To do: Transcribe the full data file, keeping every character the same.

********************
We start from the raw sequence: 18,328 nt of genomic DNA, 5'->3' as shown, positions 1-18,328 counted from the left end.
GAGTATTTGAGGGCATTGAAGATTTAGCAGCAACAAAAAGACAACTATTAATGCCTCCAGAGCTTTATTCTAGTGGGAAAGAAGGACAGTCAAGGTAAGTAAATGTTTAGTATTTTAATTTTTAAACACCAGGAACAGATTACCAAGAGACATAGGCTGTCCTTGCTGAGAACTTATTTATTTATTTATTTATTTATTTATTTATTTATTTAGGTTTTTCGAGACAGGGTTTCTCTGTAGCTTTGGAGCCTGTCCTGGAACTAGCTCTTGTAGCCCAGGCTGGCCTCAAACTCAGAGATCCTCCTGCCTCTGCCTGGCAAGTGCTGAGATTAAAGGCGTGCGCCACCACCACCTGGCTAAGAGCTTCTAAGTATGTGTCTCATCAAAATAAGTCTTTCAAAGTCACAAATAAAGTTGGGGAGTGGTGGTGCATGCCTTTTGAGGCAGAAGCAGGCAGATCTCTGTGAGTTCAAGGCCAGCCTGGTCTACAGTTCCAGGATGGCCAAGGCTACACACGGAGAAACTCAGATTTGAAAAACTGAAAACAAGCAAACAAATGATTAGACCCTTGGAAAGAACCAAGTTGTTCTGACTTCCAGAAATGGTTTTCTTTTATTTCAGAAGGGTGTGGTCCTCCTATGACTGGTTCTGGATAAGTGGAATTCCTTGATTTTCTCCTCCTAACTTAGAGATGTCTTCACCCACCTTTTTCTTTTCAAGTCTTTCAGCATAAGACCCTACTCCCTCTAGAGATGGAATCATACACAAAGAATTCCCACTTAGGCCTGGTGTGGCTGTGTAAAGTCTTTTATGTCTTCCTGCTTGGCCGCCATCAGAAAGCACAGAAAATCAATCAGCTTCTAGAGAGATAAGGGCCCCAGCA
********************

We start from the raw sequence: 18,328 nt of genomic DNA, 5'->3' as shown, positions 1-18,328 counted from the left end.
GAGTATTTGAGGGCATTGAAGATTTAGCAGCAACAAAAAGACAACTATTAATGCCTCCAGAGCTTTATTCTAGTGGGAAAGAAGGACAGTCAAGGTAAGTAAATGTTTAGTATTTTAATTTTTAAACACCAGGAACAGATTACCAAGAGACATAGGCTGTCCTTGCTGAGAACTTATTTATTTATTTATTTATTTATTTATTTATTTATTTAGGTTTTTCGAGACAGGGTTTCTCTGTAGCTTTGGAGCCTGTCCTGGAACTAGCTCTTGTAGCCCAGGCTGGCCTCAAACTCAGAGATCCTCCTGCCTCTGCCTGGCAAGTGCTGAGATTAAAGGCGTGCGCCACCACCACCTGGCTAAGAGCTTCTAAGTATGTGTCTCATCAAAATAAGTCTTTCAAAGTCACAAATAAAGTTGGGGAGTGGTGGTGCATGCCTTTTGAGGCAGAAGCAGGCAGATCTCTGTGAGTTCAAGGCCAGCCTGGTCTACAGTTCCAGGATGGCCAAGGCTACACACGGAGAAACTCAGATTTGAAAAACTGAAAACAAGCAAACAAATGATTAGACCCTTGGAAAGAACCAAGTTGTTCTGACTTCCAGAAATGGTTTTCTTTTATTTCAGAAGGGTGTGGTCCTCCTATGACTGGTTCTGGATAAGTGGAATTCCTTGATTTTCTCCTCCTAACTTAGAGATGTCTTCACCCACCTTTTTCTTTTCAAGTCTTTCAGCATAAGACCCTACTCCCTCTAGAGATGGAATCATACACAAAGAATTCCCACTTAGGCCTGGTGTGGCTGTGTAAAGTCTTTTATGTCTTCCTGCTTGGCCGCCATCAGAAAGCACAGAAAATCAATCAGCTTCTAGAGAGATAAGGGCCCCAGCA